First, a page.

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Section 3: ISDN (8 Points)

  • Ensure that VLAN3 and R4 Lo0 are accessible from R1 and beyond should the Frame Relay network fail either physically or logically. If VLAN3 and R4 Lo0 networks are restored while the ISDN line is active, ensure that traffic is routed over the Frame Relay network to these destinations immediately.

As no static routes are permitted and backing up the Frame Relay interface will not help as this only works if the Frame Relay interface is physically down, the only option will be to use the dialer-watch feature. Both networks must be down before the router dials out so VLAN3 and R4 Lo0 should be added to a dialer watch-list and corresponding dialer watch-group number under the BRI interface on R1. R1 is used to dial out as the question states that the two networks should be accessible from R1. You are also later advised that only R1 should dial into R4.

You should notice that when you fail the Frame Relay network to test this that after the ISDN is activated and the Frame Relay network is then restored that the routing table on R1 shows identical hop counts for all remote networks via R4 over both the Frame Relay and ISDN line as shown in Example 1-23.

This condition can keep the ISDN line from ever deactivating as the ISDN network can now be used as a valid means to transport data to the RIP advertised remote networks, you should also notice that the question requires that the Frame Relay routes should be used "immediately" when restored and, at this point, routers R1 and R4 can choose between Frame Relay and ISDN.

RIP obviously does not take into account the bandwidth of available routes. You, therefore, need to make the ISDN routes less desirable and add additional hop count to RIP using an offset-list on R4 and R1 out over the ISDN line (inbound over both routers will also be acceptable). This ensures when the Frame Relay is restored and for the period where both Frame Relay and ISDN lines are active and receiving RIP routes that the hop count is more favorable over Frame Relay because of the additional hop count incurred over ISDN after the offset-list is applied.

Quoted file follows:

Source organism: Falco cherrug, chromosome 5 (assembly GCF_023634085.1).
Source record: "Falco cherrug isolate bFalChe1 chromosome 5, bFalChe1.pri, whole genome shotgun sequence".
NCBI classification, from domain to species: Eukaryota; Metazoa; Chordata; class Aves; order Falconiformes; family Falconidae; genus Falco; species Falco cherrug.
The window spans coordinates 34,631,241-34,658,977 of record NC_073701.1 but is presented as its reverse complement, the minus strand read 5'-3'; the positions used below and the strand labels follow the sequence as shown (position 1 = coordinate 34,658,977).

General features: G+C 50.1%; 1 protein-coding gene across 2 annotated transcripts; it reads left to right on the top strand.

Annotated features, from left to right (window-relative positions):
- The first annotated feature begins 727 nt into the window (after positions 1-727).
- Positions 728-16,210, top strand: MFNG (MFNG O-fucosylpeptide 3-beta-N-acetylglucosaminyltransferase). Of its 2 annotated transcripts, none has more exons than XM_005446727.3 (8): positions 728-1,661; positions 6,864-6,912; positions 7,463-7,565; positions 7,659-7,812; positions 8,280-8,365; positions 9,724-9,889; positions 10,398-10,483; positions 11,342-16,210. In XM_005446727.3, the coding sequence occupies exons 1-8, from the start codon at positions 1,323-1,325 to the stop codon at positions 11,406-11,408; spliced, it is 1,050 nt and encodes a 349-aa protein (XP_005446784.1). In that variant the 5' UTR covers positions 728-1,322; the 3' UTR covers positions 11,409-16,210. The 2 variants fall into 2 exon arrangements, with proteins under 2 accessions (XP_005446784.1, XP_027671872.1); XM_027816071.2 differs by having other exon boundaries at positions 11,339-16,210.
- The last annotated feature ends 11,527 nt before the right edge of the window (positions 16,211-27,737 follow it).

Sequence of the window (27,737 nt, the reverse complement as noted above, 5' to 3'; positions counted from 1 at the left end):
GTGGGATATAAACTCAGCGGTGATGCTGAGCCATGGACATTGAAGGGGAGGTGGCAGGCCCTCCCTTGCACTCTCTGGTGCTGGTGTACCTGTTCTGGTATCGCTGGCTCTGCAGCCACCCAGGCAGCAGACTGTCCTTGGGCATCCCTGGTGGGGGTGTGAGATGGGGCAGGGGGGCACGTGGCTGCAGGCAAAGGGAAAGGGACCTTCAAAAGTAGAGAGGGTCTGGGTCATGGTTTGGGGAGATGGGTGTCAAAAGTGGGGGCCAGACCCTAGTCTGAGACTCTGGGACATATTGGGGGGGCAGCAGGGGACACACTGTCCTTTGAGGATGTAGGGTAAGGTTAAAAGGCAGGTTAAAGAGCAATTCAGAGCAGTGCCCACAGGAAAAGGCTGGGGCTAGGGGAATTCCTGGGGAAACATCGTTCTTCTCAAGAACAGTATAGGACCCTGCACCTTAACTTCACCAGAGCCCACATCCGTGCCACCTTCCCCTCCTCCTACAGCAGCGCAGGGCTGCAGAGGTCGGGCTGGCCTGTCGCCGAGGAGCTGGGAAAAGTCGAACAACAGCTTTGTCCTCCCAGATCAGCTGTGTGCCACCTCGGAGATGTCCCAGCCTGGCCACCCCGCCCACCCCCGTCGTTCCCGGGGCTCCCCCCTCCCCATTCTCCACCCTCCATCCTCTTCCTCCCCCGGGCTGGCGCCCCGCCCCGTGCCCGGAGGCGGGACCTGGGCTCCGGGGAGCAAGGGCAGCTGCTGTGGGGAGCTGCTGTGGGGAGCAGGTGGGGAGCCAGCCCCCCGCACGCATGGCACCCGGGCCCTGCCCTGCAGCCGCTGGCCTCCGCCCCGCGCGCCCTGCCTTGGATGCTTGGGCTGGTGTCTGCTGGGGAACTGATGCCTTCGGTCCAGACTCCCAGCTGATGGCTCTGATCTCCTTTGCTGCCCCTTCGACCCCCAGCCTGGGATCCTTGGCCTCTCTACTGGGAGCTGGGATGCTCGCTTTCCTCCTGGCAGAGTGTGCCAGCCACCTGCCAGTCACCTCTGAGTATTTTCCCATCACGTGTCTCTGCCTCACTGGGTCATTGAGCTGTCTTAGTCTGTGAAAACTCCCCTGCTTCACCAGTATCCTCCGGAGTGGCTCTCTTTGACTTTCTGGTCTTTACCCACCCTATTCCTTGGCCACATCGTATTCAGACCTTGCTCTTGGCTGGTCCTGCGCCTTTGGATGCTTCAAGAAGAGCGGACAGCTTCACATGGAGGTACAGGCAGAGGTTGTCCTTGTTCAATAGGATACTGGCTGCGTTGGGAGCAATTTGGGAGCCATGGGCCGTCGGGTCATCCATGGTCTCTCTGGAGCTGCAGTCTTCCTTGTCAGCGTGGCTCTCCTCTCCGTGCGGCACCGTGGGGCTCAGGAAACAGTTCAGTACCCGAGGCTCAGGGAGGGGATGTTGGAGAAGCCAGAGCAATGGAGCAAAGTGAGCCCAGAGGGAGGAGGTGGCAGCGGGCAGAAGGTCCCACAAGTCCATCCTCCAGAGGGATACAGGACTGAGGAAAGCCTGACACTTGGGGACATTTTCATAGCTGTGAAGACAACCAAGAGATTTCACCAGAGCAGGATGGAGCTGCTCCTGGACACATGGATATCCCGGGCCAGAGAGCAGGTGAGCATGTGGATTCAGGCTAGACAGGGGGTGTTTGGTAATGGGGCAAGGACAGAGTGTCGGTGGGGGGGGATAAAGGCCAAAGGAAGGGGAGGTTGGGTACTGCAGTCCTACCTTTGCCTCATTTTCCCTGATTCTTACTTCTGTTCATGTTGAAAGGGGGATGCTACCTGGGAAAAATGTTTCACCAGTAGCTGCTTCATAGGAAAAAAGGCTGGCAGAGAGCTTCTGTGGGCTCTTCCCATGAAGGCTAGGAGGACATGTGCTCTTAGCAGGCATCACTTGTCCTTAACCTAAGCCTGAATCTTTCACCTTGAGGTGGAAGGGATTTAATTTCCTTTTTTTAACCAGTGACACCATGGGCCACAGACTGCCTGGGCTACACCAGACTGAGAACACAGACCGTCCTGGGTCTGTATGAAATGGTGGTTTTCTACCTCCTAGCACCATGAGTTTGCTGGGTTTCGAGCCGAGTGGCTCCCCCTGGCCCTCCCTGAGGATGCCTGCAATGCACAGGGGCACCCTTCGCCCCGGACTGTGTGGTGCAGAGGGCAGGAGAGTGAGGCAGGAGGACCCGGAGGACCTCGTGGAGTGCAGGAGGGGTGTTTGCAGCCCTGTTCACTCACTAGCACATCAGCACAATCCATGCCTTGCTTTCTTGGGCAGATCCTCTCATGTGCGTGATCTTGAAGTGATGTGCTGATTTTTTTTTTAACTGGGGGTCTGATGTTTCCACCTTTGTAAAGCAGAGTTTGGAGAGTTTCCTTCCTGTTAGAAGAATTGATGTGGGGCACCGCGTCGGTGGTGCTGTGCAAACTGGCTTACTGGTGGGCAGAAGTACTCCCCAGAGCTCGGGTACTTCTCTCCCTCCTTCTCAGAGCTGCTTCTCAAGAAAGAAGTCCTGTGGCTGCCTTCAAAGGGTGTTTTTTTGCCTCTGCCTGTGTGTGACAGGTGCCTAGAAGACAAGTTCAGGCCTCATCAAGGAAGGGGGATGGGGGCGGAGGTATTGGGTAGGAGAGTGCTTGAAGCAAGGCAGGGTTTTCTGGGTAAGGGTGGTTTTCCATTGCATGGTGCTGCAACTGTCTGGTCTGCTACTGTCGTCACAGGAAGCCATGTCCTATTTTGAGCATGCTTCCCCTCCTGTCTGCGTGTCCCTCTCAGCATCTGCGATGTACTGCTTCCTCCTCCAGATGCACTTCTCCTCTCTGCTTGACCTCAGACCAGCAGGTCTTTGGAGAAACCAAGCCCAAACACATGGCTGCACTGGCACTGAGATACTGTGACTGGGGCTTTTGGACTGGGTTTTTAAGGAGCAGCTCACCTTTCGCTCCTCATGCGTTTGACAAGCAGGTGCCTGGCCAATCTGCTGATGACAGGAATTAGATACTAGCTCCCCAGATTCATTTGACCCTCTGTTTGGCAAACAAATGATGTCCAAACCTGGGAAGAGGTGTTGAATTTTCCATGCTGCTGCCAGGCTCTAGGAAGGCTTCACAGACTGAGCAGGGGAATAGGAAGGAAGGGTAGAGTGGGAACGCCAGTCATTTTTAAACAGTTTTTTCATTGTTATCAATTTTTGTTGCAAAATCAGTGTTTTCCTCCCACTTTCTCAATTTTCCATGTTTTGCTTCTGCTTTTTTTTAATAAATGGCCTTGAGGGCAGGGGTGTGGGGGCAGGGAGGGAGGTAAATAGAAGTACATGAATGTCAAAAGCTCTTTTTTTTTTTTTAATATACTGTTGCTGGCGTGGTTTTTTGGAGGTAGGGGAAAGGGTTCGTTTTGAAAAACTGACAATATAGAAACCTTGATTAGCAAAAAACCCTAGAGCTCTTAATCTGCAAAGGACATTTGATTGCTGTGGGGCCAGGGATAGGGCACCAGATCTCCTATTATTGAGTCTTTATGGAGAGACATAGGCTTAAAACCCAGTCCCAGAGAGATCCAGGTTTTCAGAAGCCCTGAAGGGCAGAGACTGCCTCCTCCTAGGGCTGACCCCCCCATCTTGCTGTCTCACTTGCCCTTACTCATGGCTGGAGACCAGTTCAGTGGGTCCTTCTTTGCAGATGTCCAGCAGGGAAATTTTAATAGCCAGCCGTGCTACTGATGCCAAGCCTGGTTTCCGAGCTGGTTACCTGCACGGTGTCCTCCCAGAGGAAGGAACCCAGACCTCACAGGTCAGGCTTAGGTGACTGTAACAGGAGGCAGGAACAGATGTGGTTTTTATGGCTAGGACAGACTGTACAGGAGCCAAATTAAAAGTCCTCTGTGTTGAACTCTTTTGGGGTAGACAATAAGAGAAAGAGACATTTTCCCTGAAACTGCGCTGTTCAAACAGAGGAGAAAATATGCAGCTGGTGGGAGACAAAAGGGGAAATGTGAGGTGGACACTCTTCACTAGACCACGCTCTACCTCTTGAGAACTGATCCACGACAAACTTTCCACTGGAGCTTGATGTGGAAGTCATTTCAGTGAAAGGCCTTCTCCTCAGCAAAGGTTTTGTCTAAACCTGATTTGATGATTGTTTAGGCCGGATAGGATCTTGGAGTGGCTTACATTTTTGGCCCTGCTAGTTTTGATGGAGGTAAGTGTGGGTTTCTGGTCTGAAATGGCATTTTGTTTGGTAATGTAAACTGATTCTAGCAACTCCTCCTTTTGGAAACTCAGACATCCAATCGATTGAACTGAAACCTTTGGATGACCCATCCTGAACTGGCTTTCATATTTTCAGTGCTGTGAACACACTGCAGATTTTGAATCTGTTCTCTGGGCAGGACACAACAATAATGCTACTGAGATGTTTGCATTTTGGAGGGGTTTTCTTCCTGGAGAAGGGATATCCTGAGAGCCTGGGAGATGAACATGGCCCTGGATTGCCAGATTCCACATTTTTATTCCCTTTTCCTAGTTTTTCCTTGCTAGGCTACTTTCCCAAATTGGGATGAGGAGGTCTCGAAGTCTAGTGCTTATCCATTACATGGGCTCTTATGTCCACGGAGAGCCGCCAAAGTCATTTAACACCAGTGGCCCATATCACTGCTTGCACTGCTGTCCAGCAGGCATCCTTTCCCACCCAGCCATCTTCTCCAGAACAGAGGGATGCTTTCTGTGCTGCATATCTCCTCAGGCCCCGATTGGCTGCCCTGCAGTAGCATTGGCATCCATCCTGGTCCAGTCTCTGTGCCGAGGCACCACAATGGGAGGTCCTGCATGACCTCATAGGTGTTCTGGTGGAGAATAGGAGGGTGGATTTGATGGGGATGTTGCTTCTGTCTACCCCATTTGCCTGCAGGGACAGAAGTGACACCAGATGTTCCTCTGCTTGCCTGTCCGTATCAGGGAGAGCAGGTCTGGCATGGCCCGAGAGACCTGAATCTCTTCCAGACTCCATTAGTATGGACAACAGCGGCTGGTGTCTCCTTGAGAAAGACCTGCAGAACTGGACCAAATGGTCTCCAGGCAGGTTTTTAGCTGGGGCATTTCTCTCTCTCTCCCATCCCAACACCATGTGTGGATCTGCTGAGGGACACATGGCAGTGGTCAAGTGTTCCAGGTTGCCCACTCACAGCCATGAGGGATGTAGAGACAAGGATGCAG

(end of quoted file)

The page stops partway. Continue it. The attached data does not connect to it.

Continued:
The ISDN line can not be used to route traffic while a higher-speed Frame Relay connection is available as shown in Example 1-25. Dialer-watch does not require interesting traffic to trigger the dial so the dialer-list should be an implicit deny of any IP traffic; otherwise, any traffic will potentially keep the line up after initiated. It is better practice and shows a better understanding of the dialer-watch process to, therefore, have the following dialer-list on R1; dialer-list 10 protocol ip deny. You will find with this strict policing of the interesting traffic, your ISDN line will stay down when the networks are restored over the Frame Relay. If you have configured this question correctly as in Example 1-24, you have scored 5 points; if you have used a dialer-list that denies RIP and the line stays down, you have only scored 3 points. Test your scenario thoroughly if you have first denied RIP then allowed all other IP traffic and also not applied the offset-list; you could find that with two routes in the routing table with identical metrics that traffic, such as BGP, will toggle between the two routes and keep the line up constantly. In addition, other IP traffic could be classed as interesting and keep the line up.

Example 1-23 R1 Routing Table Pre Offset-List with the ISDN Line Active After the Frame Relay Network Has Been Restored

R1#sh ip route
R    172.16.0.0/16 [120/1] via 10.90.90.1, 00:00:22, Serial0/0
     10.0.0.0/8 is variably subnetted, 16 subnets, 5 masks
R       10.8.8.8/32 [120/4] via 10.10.10.2, 00:00:14, BRI0/0
                    [120/4] via 10.100.100.2, 00:00:14, Serial0/1.101
C       10.10.10.2/32 is directly connected, BRI0/0
C       10.100.100.0/28 is directly connected, Serial0/1.101
R       10.99.99.0/29 [120/2] via 10.10.10.2, 00:00:14, BRI0/0
                      [120/2] via 10.100.100.2, 00:00:14, Serial0/1.101